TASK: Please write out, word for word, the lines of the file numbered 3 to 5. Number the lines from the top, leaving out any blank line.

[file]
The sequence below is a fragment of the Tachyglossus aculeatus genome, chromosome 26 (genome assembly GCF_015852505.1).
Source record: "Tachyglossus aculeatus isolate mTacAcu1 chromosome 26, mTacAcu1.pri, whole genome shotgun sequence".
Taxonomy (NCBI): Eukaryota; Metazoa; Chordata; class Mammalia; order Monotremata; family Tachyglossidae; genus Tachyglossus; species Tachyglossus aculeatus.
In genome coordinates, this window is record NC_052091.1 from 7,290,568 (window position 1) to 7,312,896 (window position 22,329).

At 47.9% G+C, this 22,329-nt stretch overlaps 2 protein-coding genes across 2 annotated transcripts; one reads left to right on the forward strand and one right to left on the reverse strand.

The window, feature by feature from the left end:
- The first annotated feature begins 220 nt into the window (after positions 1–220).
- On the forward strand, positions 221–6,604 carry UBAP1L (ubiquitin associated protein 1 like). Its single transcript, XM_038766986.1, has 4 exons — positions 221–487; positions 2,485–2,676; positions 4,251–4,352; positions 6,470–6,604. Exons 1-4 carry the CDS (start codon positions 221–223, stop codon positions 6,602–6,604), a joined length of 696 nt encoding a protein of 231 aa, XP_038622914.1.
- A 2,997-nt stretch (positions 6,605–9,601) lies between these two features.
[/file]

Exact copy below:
Taxonomy (NCBI): Eukaryota; Metazoa; Chordata; class Mammalia; order Monotremata; family Tachyglossidae; genus Tachyglossus; species Tachyglossus aculeatus.
In genome coordinates, this window is record NC_052091.1 from 7,290,568 (window position 1) to 7,312,896 (window position 22,329).

At 47.9% G+C, this 22,329-nt stretch overlaps 2 protein-coding genes across 2 annotated transcripts; one reads left to right on the forward strand and one right to left on the reverse strand.